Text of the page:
Q: Should talented, unbelieving musicians be allowed to play with the worship team?
A: Yes! While the worship band's primary role is to support congregational singing and to facilitate the worship experience, it can also be a meaningful way to lead people to Christ from within the band.
I vividly remember a 15-year-old named Josh who accepted Christ while serving in a youth musical. Three months later he died in a car crash.
We hired one of our first bass players because we could not find a volunteer. As it happened, he was not a believer. He accepted Christ and has now been at the church for over 18 years.
Jason, a talented guitar player, also became a Christian through the band. He later joined our staff, attended seminary, and serves today as a dedicated minister.
These examples remind us that life-changing ministry can happen within the band, and not merely through the band.
There still remain two common objections I hear to allowing unbelievers to participate with the worship team.
First, "Non-Christians can't worship, so how can they lead worship?" I see a distinction between playing in the band and "leading" worship. I do not use an unbeliever as a soloist because it could be seen as a leading role, but I do use them in supporting roles. This benefits the church by providing quality musical accompaniment, and it benefits the team by keeping them focused on a mission—in this case, helping someone they know begin a relationship with Christ.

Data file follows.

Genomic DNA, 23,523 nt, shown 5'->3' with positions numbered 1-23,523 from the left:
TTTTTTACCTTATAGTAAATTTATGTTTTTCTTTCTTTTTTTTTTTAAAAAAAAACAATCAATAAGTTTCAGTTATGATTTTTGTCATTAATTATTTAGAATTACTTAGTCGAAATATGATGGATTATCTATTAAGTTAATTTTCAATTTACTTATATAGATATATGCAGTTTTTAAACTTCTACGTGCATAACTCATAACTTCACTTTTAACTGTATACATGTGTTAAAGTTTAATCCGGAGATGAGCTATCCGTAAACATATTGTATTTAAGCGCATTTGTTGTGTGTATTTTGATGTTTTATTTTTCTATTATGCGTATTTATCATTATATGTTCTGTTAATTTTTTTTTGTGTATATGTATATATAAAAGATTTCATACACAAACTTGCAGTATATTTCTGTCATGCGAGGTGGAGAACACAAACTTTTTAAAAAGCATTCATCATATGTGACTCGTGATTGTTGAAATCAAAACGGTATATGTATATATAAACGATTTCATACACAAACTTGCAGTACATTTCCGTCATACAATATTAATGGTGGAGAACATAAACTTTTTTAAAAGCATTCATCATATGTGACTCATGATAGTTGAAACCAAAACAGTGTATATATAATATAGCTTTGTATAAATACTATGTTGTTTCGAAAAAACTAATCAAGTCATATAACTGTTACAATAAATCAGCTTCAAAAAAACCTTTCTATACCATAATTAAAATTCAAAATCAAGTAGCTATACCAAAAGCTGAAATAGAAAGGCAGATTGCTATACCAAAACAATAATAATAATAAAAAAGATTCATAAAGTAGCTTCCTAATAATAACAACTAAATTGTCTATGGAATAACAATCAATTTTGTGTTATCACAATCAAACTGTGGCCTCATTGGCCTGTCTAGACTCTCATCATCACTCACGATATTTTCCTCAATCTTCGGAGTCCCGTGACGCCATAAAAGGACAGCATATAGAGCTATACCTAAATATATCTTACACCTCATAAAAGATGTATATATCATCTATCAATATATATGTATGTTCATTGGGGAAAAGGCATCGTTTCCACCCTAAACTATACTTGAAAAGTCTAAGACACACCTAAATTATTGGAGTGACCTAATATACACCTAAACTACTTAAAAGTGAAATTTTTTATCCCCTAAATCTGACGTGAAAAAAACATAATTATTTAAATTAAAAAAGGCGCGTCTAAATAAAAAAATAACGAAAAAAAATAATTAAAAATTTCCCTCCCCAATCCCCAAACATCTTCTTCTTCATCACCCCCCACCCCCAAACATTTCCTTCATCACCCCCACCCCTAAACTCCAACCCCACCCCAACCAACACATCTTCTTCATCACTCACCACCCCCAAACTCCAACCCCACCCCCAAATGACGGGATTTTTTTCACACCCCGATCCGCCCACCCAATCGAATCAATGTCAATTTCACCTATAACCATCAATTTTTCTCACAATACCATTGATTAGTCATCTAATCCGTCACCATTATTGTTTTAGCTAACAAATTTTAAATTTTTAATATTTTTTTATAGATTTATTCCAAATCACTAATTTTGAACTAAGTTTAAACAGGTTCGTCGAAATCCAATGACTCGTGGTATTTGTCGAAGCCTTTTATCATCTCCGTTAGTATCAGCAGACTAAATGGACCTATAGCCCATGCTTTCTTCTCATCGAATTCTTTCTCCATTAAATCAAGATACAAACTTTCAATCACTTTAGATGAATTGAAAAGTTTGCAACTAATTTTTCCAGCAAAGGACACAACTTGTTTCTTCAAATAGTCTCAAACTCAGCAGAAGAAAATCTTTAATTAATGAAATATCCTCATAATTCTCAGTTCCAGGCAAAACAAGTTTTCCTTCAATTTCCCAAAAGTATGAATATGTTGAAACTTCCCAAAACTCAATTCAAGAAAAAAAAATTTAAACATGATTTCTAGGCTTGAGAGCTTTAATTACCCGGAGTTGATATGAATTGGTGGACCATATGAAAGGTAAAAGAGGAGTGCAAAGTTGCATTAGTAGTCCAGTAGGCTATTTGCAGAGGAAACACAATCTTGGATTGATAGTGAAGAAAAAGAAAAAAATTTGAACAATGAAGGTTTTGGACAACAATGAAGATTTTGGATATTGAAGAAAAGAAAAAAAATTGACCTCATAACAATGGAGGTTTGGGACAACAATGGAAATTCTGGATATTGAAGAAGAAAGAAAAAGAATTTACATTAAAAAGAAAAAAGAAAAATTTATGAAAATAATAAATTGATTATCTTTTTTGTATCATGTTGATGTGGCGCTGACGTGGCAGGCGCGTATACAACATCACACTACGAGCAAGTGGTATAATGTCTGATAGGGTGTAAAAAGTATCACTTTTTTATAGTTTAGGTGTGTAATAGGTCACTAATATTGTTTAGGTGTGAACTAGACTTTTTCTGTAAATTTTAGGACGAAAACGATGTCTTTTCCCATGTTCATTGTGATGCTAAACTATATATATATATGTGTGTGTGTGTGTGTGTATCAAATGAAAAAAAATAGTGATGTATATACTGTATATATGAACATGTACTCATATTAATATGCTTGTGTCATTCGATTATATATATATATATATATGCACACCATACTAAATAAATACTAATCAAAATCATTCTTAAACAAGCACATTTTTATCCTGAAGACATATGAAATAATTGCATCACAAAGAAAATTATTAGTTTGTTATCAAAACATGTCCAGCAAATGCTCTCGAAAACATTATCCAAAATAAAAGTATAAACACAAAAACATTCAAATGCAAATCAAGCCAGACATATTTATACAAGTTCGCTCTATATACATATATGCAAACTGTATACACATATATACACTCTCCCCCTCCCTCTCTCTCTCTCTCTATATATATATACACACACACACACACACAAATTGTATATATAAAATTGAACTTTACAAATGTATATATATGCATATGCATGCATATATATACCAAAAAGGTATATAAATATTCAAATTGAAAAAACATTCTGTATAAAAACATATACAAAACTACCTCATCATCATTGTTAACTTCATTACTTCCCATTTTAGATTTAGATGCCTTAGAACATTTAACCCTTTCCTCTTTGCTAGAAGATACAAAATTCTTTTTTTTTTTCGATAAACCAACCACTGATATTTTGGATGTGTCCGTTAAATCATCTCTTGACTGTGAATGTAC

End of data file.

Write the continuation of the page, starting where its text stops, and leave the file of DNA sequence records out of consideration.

I agree that unbelievers can't truly worship, but God's greatest desire is for his lost children to be found. Using a person's musical talent as a point of connection is a wonderful ministry opportunity that should not be passed by.
The second objection I have heard is "Permitting a non-Christian on the platform is not a good witness. Someone might mistake the musician as a member of the church and draw conclusions based on his or her lifestyle."
Since I believe all band members, Christian or not, should be expected to live above reproach, we ask every musician to adhere to church covenants and personal conduct standards.
In 28 years of ministry, most of the disciplinary issues I have faced have been with Christian members of the band or choir, not with non-Christians. Most of us know that calling ourselves a Christian does not guarantee moral purity. Neither are all unbelievers morally bankrupt. But stating clear expectations is important.
The benefits of welcoming unbelievers to participate with their musical talents far outweigh any risks. They gain much closer contact with dedicated believers, they are in church and hearing the messages every weekend, and they very often begin a personal relationship with Christ.
We shouldn't include these musicians on our teams simply for their talent, but as a way to love them and bring them to the cross.
Rick Muchow is worship pastor of Saddleback Church in Lake Forest, California, and author of The Worship Answer Book.
Copyright © 2008 by the author or Christianity Today/Leadership Journal.
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